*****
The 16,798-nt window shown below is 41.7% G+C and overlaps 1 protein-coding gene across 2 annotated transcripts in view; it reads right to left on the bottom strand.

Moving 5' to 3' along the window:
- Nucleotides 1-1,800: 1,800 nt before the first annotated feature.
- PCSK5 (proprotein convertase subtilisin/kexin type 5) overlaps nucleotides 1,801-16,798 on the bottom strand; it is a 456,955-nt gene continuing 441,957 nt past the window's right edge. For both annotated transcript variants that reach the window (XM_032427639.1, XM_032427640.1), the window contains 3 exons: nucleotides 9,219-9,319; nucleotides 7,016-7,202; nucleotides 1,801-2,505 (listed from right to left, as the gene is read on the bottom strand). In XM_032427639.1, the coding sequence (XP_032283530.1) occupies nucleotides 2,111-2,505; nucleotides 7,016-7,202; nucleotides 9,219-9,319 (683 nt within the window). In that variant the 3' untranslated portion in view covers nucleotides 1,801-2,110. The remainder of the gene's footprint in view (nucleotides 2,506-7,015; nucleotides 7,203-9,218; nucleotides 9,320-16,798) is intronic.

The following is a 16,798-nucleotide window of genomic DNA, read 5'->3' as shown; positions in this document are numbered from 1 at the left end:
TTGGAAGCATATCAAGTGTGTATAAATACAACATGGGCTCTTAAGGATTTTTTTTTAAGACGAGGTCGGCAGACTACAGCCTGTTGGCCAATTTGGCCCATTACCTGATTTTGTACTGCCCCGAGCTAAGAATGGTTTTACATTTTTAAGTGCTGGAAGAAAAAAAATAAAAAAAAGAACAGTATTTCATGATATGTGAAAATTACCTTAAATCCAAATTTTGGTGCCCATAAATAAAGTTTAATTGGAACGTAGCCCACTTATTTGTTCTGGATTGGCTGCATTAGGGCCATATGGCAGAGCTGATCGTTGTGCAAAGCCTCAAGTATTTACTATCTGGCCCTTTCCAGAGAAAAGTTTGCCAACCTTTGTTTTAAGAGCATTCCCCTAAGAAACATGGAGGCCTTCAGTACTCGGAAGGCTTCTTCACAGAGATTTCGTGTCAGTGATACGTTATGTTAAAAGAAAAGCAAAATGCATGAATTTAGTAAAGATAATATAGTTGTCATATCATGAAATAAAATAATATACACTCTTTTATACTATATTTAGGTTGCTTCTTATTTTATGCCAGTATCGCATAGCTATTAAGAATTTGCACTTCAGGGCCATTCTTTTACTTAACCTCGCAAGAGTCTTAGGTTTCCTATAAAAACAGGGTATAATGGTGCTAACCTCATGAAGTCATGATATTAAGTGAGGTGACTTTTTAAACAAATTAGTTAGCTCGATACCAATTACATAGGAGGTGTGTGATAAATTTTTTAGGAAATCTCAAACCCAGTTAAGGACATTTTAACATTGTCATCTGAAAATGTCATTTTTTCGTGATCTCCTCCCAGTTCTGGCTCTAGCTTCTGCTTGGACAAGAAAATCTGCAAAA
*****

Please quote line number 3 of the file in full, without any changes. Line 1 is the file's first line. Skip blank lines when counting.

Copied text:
- Nucleotides 1-1,800: 1,800 nt before the first annotated feature.